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gun control, gun safety, gun laws

Pardini GT9.

Everyone in America wants the country to be a place where they’re safe from violence. But there’s a big difference in how people think we should achieve that goal. Some Americans think that tougher gun laws make it more difficult for people to commit heinous acts of violence. While others believe that people are safer when they have easy access to firearms to protect themselves.

A new study released by the Everytown for Gun Safety Support Fund has found a very strong connection between a state’s gun laws and its rate of gun deaths.

The analysis concludes that states with strong gun safety policies have lower rates of fatal shootings while states with weaker gun laws have higher rates of gun deaths, including homicides, suicides and accidental killings. Everytown for Gun Safety makes a pretty clear point by ranking states from strongest gun laws to weakest.


California has the strongest gun laws and some of the lowest rates of gun deaths per 100,000 residents, at 8.5. The national average is 13.6. Conversely, Mississippi has the weakest gun laws and the highest rate of gun deaths per 100,000 residents, 28.6.

Mississippi

via Everytown for Gun Safety Support Fund

“States with strong gun safety policies, such as background checks on all gun sales and extreme risk laws, have lower rates of gun violence while states with weaker gun laws, such as permitless gun carry and Stand Your Ground, have higher rates of gun violence,” Nick Suplina, senior vice president of law and policy at Everytown for Gun Safety Support Fund, told Upworthy.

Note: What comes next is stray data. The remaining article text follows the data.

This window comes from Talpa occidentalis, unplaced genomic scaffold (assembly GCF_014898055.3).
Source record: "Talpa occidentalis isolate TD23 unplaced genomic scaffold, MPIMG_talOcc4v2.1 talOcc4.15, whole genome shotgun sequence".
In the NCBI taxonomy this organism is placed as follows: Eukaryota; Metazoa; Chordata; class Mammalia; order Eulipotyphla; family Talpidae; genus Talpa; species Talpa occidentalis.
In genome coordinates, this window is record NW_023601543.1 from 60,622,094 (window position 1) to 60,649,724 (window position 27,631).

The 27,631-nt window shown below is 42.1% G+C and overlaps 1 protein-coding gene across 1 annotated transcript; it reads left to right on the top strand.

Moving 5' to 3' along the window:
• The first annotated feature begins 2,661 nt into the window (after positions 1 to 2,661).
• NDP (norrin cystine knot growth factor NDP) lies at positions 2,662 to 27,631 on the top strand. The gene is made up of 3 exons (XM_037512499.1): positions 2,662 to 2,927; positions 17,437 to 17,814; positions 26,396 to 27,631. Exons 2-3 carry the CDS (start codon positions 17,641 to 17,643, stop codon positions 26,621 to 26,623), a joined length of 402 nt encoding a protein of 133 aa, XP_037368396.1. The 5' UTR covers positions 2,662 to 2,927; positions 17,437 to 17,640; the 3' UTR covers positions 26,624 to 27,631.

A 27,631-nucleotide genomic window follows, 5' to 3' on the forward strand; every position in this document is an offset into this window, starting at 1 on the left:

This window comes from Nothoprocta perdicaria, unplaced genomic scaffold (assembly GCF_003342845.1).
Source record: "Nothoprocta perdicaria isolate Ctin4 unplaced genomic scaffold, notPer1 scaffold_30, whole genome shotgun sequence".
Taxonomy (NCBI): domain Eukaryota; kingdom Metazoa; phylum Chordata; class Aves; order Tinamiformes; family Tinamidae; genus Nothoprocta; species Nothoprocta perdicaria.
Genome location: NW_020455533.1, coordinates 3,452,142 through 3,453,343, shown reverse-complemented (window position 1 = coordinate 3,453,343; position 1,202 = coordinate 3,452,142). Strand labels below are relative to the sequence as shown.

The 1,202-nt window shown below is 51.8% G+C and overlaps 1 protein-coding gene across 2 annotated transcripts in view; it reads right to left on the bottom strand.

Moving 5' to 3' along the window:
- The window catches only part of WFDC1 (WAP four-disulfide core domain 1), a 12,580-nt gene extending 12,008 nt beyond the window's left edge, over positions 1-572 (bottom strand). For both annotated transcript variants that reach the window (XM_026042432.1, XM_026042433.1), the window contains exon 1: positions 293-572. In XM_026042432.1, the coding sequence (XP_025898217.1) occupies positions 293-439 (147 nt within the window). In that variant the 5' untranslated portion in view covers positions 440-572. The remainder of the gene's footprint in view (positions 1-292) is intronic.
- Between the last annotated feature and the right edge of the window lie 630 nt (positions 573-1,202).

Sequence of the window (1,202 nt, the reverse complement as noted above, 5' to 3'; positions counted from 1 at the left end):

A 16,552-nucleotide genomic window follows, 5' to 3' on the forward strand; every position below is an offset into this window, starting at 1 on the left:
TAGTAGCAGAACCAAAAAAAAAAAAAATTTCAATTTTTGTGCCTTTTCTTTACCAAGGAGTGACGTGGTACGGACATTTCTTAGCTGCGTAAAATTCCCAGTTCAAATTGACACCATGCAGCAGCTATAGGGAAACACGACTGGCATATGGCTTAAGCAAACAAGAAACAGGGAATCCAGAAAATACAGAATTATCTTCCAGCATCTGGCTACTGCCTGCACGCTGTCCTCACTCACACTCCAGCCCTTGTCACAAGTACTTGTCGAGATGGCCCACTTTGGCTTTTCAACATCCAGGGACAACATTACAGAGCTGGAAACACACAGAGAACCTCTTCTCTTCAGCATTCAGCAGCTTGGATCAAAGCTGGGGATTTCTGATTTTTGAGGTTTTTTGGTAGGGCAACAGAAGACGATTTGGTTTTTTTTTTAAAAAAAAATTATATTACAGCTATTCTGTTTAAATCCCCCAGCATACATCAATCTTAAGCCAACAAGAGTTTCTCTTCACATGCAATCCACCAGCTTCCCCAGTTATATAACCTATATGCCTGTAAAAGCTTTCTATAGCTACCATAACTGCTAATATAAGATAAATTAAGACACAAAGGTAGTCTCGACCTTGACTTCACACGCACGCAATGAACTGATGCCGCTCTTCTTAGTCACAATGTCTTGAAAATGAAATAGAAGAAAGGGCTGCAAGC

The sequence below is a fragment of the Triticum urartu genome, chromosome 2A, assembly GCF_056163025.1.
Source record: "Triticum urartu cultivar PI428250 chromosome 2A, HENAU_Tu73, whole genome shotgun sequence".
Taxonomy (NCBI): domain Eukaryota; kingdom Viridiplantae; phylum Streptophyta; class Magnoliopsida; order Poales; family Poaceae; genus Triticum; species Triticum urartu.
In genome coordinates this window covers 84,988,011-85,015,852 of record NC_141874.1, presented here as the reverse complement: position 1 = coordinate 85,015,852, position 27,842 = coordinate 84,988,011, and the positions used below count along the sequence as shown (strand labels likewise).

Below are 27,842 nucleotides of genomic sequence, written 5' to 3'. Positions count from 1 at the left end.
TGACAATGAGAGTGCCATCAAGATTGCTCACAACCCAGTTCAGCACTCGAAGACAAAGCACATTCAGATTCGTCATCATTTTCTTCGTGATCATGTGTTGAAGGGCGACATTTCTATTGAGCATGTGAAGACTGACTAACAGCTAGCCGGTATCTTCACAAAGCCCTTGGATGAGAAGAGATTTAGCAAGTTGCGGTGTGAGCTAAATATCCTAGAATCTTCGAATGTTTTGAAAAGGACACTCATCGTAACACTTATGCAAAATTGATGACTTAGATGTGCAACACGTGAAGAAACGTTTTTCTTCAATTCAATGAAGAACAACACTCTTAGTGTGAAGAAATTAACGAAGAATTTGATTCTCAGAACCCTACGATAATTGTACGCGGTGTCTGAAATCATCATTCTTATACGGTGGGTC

Here are the top eight states when it comes to the strength of gun laws.

Top 8 states with strong gun laws

via Everytown for Gun Safety Support Fund

The 8 states with the weakest gun laws

via Everytown for Gun Safety Support Fund

You can see the entire list of all 50 states at the Everytown for Gun Safety Support Fund’s website.

"Everytown’s Gun Law Rankings shows what we have been saying for years: gun laws save lives. There is a clear and direct tie between a state's gun laws and its rate of gun deaths,” Suplina told Upworthy.

The evidence for strong gun safety laws appears to be overwhelming based on Everytown’s graph. But as any statistician will tell you, correlation doesn’t imply causation. In other words, just because states with tougher gun laws are safer doesn’t necessarily mean that strong gun laws are the sole reason that gun violence is lower.